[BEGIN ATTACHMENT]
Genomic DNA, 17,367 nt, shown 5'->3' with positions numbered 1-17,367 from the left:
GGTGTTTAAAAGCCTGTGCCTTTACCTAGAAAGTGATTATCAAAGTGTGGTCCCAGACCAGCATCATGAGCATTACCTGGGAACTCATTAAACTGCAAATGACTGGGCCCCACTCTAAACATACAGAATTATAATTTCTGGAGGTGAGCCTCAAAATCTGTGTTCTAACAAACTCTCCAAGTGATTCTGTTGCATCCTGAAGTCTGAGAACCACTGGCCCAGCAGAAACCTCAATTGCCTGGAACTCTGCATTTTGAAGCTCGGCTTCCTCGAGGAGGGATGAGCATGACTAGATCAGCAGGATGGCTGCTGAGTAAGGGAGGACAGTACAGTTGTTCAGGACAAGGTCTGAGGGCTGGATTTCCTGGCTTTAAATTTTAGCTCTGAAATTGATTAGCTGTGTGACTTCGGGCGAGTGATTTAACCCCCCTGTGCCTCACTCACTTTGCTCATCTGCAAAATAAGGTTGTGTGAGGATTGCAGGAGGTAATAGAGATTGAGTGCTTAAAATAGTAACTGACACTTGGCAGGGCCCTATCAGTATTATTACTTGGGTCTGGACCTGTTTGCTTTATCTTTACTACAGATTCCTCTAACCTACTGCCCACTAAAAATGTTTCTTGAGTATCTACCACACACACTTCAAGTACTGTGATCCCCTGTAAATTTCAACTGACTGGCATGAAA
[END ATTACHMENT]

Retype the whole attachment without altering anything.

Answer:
Genomic DNA, 17,367 nt, shown 5'->3' with positions numbered 1-17,367 from the left:
GGTGTTTAAAAGCCTGTGCCTTTACCTAGAAAGTGATTATCAAAGTGTGGTCCCAGACCAGCATCATGAGCATTACCTGGGAACTCATTAAACTGCAAATGACTGGGCCCCACTCTAAACATACAGAATTATAATTTCTGGAGGTGAGCCTCAAAATCTGTGTTCTAACAAACTCTCCAAGTGATTCTGTTGCATCCTGAAGTCTGAGAACCACTGGCCCAGCAGAAACCTCAATTGCCTGGAACTCTGCATTTTGAAGCTCGGCTTCCTCGAGGAGGGATGAGCATGACTAGATCAGCAGGATGGCTGCTGAGTAAGGGAGGACAGTACAGTTGTTCAGGACAAGGTCTGAGGGCTGGATTTCCTGGCTTTAAATTTTAGCTCTGAAATTGATTAGCTGTGTGACTTCGGGCGAGTGATTTAACCCCCCTGTGCCTCACTCACTTTGCTCATCTGCAAAATAAGGTTGTGTGAGGATTGCAGGAGGTAATAGAGATTGAGTGCTTAAAATAGTAACTGACACTTGGCAGGGCCCTATCAGTATTATTACTTGGGTCTGGACCTGTTTGCTTTATCTTTACTACAGATTCCTCTAACCTACTGCCCACTAAAAATGTTTCTTGAGTATCTACCACACACACTTCAAGTACTGTGATCCCCTGTAAATTTCAACTGACTGGCATGAAA